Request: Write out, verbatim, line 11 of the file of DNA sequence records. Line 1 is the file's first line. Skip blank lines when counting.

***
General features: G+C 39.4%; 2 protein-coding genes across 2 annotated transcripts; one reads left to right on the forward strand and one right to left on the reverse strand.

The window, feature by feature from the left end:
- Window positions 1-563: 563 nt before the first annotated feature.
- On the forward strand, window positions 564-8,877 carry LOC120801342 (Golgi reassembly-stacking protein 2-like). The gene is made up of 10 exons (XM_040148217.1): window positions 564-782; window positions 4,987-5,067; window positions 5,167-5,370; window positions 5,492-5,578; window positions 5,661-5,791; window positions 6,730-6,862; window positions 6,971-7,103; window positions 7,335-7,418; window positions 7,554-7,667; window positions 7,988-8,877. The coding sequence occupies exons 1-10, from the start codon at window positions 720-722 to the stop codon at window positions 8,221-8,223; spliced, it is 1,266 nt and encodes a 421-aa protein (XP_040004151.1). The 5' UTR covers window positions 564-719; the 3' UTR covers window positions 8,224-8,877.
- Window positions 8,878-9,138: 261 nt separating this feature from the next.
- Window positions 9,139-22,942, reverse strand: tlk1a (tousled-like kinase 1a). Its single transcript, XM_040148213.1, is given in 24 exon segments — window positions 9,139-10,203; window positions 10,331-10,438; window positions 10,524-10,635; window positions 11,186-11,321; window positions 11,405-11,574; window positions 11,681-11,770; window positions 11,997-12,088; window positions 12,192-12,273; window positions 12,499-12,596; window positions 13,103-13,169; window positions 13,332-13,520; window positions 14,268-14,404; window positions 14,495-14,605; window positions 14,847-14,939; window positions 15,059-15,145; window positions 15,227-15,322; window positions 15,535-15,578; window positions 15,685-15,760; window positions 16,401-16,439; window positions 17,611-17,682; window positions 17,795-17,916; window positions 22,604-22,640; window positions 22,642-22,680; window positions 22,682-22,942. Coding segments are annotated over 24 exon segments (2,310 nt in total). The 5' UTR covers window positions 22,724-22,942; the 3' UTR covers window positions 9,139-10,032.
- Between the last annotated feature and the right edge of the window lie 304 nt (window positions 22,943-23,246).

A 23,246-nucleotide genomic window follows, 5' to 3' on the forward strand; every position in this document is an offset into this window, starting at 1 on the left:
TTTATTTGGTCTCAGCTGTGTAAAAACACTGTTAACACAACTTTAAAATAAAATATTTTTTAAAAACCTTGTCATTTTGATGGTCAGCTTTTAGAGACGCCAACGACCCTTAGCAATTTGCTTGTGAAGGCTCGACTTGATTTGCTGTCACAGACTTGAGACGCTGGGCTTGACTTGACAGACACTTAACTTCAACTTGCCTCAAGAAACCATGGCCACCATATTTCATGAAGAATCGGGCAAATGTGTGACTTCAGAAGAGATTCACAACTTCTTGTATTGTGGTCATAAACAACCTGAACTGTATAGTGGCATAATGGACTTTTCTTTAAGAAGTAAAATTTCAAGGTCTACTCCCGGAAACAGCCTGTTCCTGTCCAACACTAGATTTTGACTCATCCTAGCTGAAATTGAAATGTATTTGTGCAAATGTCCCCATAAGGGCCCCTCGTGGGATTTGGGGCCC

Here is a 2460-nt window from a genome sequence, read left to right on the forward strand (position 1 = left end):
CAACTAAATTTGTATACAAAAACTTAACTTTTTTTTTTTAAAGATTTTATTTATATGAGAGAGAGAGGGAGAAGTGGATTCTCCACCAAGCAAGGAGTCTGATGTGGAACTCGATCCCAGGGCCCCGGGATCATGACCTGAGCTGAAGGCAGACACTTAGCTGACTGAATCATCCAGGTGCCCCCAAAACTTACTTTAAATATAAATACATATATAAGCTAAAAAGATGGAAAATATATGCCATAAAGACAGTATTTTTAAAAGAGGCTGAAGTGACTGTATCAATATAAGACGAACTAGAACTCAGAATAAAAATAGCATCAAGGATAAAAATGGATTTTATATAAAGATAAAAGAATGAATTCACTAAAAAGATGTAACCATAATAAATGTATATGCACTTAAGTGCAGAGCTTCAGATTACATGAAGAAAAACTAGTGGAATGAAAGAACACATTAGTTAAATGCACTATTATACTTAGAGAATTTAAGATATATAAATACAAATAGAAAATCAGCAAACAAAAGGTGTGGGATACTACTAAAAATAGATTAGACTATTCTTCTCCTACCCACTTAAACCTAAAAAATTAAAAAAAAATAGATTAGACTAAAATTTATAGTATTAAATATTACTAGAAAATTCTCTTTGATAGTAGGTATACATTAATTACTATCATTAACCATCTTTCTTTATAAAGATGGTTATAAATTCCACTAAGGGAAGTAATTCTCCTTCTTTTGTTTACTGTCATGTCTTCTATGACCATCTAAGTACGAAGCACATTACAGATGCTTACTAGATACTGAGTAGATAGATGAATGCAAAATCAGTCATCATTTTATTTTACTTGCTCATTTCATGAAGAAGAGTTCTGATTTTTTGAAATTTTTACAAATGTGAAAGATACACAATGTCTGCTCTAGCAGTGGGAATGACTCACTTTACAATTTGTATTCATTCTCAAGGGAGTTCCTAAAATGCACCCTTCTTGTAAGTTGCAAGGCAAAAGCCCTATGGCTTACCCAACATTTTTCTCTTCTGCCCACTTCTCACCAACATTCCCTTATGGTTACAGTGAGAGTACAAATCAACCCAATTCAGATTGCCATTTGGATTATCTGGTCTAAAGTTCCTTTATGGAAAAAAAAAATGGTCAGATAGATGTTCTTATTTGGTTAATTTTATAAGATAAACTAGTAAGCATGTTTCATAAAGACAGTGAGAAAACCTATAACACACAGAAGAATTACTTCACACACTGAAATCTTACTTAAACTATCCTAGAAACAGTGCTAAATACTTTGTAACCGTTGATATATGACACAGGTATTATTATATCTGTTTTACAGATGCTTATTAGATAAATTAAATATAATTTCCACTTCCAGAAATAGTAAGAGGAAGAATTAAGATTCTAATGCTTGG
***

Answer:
CAACTAAATTTGTATACAAAAACTTAACTTTTTTTTTTTAAAGATTTTATTTATATGAGAGAGAGAGGGAGAAGTGGATTCTCCACCAAGCAAGGAGTCTGATGTGGAACTCGATCCCAGGGCCCCGGGATCATGACCTGAGCTGAAGGCAGACACTTAGCTGACTGAATCATCCAGGTGCCCCCAAAACTTACTTTAAATATAAATACATATATAAGCTAAAAAGATGGAAAATATATGCCATAAAGACAGTATTTTTAAAAGAGGCTGAAGTGACTGTATCAATATAAGACGAACTAGAACTCAGAATAAAAATAGCATCAAGGATAAAAATGGATTTTATATAAAGATAAAAGAATGAATTCACTAAAAAGATGTAACCATAATAAATGTATATGCACTTAAGTGCAGAGCTTCAGATTACATGAAGAAAAACTAGTGGAATGAAAGAACACATTAGTTAAATGCACTATTATACTTAGAGAATTTAAGATATATAAATACAAATAGAAAATCAGCAAACAAAAGGTGTGGGATACTACTAAAAATAGATTAGACTATTCTTCTCCTACCCACTTAAACCTAAAAAATTAAAAAAAAATAGATTAGACTAAAATTTATAGTATTAAATATTACTAGAAAATTCTCTTTGATAGTAGGTATACATTAATTACTATCATTAACCATCTTTCTTTATAAAGATGGTTATAAATTCCACTAAGGGAAGTAATTCTCCTTCTTTTGTTTACTGTCATGTCTTCTATGACCATCTAAGTACGAAGCACATTACAGATGCTTACTAGATACTGAGTAGATAGATGAATGCAAAATCAGTCATCATTTTATTTTACTTGCTCATTTCATGAAGAAGAGTTCTGATTTTTTGAAATTTTTACAAATGTGAAAGATACACAATGTCTGCTCTAGCAGTGGGAATGACTCACTTTACAATTTGTATTCATTCTCAAGGGAGTTCCTAAAATGCACCCTTCTTGTAAGTTGCAAGGCAAAAGCCCTATGGCTTACCCAACATTTTTCTCTTCTGCCCACTTCTCACCAACATTCCCTTATGGTTACAGTGAGAGTACAAATCAACCCAATTCAGATTGCCATTTGGATTATCTGGTCTAAAGTTCCTTTATGGAAAAAAAAAATGGTCAGATAGATGTTCTTATTTGGTTAATTTTATAAGATAAACTAGTAAGCATGTTTCATAAAGACAGTGAGAAAACCTATAACACACAGAAGAATTACTTCACACACTGAAATCTTACTTAAACTATCCTAGAAACAGTGCTAAATACTTTGTAACCGTTGATATATGACACAGGTATTATTATATCTGTTTTACAGATGCTTATTAGATAAATTAAATATAATTTCCACTTCCAGAAATAGTAAGAGGAAGAATTAAGATTCTAATGCTTGG